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Windows 7: Encoding Speed


10 Jan 2011   #1

W7x64 Pro, SuSe 12.1/** W7 x64 Pro, XP MCE
 
 
Encoding Speed

I have noticed that the encoding speed varies widely, while encoding from a DVD. So far I have experienced anywhere from 60 FPS to 279 FPS. This can not be due to disk condition or hardware/software in use, because with all of these being equal, the speed is quite different with each disk.

I suppose that it is possible that the type of encryption involved might be a factor, but I don't feel that it is. This leaves only one thing to come to mind...The encoding software that I'm using has settings for bit rate or file size, which varies with each disk, without me changing anything. I sort of understand the file size setting, but I'm quite unclear about bit rate.

Since the frame rate is a separate setting, which is never changed, obviously bit rate and frame rate do not relate to each other. This leaves the question of exactly what bit rate effects? Will changing the bit rate to a higher number cause the encoding to finish faster, or does that simply effect the amount of data within each frame, thus bearing on the image quality?

My System SpecsSystem Spec
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10 Jan 2011   #2

ultimate 64 sp1
 
 

you've got it right - it simply effects the amount of data within each frame - it's the rate that bits are being used up.

low bit rate = only a few bits (or kilobytes) used for each frame (or second) = crummy pixellated boxy picture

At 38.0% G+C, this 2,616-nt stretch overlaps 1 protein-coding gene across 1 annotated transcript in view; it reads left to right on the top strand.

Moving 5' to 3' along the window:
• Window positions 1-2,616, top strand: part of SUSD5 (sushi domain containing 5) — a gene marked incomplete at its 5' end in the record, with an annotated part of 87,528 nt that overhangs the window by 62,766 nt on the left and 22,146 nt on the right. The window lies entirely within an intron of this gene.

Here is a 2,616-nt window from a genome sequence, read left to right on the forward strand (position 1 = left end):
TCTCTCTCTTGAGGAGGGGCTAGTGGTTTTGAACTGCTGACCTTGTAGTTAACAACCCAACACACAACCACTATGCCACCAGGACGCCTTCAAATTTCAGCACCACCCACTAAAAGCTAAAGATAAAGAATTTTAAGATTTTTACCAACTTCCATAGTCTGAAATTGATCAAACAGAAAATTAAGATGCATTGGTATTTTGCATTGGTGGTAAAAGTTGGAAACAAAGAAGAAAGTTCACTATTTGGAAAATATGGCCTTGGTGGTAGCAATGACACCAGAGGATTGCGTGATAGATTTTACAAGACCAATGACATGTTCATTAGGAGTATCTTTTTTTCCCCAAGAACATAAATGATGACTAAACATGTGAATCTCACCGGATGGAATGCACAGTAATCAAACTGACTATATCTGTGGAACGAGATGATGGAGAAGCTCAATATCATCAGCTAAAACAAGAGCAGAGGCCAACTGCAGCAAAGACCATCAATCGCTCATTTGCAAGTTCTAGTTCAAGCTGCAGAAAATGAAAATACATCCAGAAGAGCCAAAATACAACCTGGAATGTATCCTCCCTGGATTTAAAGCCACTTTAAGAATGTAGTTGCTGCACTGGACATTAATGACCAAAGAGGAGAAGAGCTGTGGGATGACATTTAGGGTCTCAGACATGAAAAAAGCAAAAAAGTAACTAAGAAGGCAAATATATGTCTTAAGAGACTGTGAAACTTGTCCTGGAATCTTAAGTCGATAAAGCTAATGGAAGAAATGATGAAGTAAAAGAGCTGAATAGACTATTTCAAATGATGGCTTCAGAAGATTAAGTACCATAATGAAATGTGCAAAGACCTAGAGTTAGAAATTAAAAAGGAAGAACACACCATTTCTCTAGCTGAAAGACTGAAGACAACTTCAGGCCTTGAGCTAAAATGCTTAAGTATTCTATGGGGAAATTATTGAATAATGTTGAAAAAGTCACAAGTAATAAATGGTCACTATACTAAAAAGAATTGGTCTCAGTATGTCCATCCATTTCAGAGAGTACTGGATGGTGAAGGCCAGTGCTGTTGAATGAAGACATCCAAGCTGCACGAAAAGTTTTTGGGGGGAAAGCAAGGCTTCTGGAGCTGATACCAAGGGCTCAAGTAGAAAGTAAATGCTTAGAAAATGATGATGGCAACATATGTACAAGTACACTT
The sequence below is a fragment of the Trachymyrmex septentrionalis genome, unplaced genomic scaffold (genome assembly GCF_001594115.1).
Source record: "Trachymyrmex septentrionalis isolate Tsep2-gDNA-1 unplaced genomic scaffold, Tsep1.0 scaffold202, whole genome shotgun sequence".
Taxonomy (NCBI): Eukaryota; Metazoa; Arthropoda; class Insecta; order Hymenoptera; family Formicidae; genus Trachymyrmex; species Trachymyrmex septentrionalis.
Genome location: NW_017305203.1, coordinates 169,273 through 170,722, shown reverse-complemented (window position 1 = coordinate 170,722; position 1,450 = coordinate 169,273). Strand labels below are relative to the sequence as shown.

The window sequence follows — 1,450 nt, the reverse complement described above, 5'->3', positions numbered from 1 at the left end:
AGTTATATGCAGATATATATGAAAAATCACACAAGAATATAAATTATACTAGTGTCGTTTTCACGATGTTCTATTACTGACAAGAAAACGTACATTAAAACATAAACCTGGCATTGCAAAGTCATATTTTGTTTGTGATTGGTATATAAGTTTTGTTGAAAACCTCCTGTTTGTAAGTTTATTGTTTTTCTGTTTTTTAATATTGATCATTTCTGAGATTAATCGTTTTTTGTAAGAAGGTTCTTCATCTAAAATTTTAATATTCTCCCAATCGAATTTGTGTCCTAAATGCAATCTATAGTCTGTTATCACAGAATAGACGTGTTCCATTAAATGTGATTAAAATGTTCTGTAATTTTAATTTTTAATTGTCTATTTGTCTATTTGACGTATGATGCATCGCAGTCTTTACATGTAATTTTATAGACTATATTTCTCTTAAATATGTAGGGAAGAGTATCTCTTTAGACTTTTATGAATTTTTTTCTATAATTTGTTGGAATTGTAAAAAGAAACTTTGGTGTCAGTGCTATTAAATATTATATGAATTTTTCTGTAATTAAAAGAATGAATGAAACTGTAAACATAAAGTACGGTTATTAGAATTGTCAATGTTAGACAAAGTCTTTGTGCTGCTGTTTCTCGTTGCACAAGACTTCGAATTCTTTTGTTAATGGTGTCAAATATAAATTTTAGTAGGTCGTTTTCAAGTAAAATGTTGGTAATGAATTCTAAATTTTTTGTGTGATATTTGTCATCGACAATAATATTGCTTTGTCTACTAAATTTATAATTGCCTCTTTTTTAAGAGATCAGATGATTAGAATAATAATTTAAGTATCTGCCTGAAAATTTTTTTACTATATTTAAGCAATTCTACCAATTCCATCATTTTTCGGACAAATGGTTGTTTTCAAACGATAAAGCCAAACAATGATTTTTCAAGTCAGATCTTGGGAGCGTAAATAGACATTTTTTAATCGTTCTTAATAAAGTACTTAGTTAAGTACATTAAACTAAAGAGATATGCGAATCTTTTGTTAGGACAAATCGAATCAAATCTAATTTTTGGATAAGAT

i'm not sure what bearing it would have on encoding speed - i suppose at a high bit rate there's more data to process and store, so it may take longer. i reckon it's relatively easier to do a 'quick and dirty' rip than a hi-q one.

you've also noticed that different discs encode at different speeds. there are many variables at play here, one of them being that a fast action movie with lots of motion and movement in each frame would need more data and more work (and hence time) to encode than a slow film where things don't move that much.
My System SpecsSystem Spec
10 Jan 2011   #3

W7x64 Pro, SuSe 12.1/** W7 x64 Pro, XP MCE
 
 

I did consider the amount of action within a scene, but that didn't seem to account for the differences, because with two disks of about the same quality, action, etc. they do not necessarily encode at similar speeds. I'm simply trying to determine if there is anything that I can do, that would speedup the chore, without degrading the output?
My System SpecsSystem Spec
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10 Jan 2011   #4

Windows 7 Home Premium 64bit
 
 

If you are using the same setting for everything ..
My guess would be that the ones that take longer are being de-interlaced.


A few things can impact the encoding time.